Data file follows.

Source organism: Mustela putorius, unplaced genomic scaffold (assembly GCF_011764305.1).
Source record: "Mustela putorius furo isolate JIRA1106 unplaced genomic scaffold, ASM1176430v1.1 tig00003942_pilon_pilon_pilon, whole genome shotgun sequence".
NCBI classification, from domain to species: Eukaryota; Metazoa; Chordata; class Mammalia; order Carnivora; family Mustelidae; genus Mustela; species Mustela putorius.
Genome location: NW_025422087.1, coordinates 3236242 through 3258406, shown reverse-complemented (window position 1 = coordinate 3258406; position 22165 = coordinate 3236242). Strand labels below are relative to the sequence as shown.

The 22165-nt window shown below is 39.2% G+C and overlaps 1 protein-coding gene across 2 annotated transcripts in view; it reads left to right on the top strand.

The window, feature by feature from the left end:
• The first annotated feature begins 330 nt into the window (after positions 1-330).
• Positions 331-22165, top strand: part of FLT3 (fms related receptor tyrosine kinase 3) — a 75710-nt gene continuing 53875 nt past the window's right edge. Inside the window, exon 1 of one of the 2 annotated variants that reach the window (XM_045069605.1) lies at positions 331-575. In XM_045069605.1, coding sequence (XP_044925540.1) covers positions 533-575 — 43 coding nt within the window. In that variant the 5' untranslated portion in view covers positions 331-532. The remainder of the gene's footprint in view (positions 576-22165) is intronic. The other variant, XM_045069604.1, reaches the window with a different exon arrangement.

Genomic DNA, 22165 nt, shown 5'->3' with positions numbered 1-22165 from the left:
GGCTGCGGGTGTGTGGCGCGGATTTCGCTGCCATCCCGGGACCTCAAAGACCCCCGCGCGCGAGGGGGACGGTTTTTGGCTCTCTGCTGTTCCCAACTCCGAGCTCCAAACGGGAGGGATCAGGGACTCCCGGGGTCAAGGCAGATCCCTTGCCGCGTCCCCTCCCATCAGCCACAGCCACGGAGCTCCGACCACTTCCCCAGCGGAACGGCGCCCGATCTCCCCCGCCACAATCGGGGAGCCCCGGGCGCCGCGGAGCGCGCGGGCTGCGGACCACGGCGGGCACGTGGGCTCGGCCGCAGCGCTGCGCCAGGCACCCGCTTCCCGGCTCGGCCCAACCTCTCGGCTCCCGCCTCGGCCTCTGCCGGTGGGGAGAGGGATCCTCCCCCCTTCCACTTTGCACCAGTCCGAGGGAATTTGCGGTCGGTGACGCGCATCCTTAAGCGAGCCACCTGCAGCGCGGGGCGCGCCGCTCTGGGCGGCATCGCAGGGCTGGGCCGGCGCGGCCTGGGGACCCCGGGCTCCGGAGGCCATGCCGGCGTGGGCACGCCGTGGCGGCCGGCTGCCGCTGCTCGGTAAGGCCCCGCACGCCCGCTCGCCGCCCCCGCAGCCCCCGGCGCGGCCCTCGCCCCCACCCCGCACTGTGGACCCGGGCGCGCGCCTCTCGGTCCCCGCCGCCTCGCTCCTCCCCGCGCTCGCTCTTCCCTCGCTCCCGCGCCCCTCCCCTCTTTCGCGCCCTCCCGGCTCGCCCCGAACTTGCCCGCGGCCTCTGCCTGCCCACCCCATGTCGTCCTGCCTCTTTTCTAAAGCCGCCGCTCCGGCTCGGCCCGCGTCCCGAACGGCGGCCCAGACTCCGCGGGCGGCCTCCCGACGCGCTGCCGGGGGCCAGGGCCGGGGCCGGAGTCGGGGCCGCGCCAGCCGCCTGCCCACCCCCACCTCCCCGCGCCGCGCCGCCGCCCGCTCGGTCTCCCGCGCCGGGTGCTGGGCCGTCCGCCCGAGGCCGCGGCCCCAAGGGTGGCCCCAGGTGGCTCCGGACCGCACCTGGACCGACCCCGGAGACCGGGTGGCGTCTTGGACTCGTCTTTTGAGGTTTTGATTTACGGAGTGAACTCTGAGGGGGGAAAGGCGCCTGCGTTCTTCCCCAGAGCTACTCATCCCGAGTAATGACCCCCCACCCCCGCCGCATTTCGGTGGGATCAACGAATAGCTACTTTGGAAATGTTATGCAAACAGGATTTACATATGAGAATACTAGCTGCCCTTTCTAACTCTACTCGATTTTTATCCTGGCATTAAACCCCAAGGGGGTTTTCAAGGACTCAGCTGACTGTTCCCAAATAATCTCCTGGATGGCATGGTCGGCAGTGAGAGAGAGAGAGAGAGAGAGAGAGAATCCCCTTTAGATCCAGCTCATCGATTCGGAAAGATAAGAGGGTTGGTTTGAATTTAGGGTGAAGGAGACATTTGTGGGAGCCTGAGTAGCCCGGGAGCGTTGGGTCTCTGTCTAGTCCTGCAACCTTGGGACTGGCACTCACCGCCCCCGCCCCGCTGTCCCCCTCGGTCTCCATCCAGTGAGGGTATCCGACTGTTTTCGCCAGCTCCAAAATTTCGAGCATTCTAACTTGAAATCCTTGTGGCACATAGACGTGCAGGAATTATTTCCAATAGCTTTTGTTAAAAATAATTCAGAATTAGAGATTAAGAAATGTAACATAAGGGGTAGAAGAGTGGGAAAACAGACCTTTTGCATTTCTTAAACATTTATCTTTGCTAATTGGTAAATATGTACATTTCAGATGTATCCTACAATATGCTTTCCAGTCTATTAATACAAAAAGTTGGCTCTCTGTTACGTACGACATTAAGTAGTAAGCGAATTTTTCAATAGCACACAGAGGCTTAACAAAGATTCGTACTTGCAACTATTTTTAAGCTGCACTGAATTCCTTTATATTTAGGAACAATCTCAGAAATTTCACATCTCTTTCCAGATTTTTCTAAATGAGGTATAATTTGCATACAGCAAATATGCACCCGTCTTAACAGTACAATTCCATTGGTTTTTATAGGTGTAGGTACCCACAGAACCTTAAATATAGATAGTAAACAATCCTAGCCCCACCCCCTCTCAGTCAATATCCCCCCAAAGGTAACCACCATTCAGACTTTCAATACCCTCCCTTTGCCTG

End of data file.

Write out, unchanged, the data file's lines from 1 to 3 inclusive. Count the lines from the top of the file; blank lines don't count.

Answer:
Source organism: Mustela putorius, unplaced genomic scaffold (assembly GCF_011764305.1).
Source record: "Mustela putorius furo isolate JIRA1106 unplaced genomic scaffold, ASM1176430v1.1 tig00003942_pilon_pilon_pilon, whole genome shotgun sequence".
NCBI classification, from domain to species: Eukaryota; Metazoa; Chordata; class Mammalia; order Carnivora; family Mustelidae; genus Mustela; species Mustela putorius.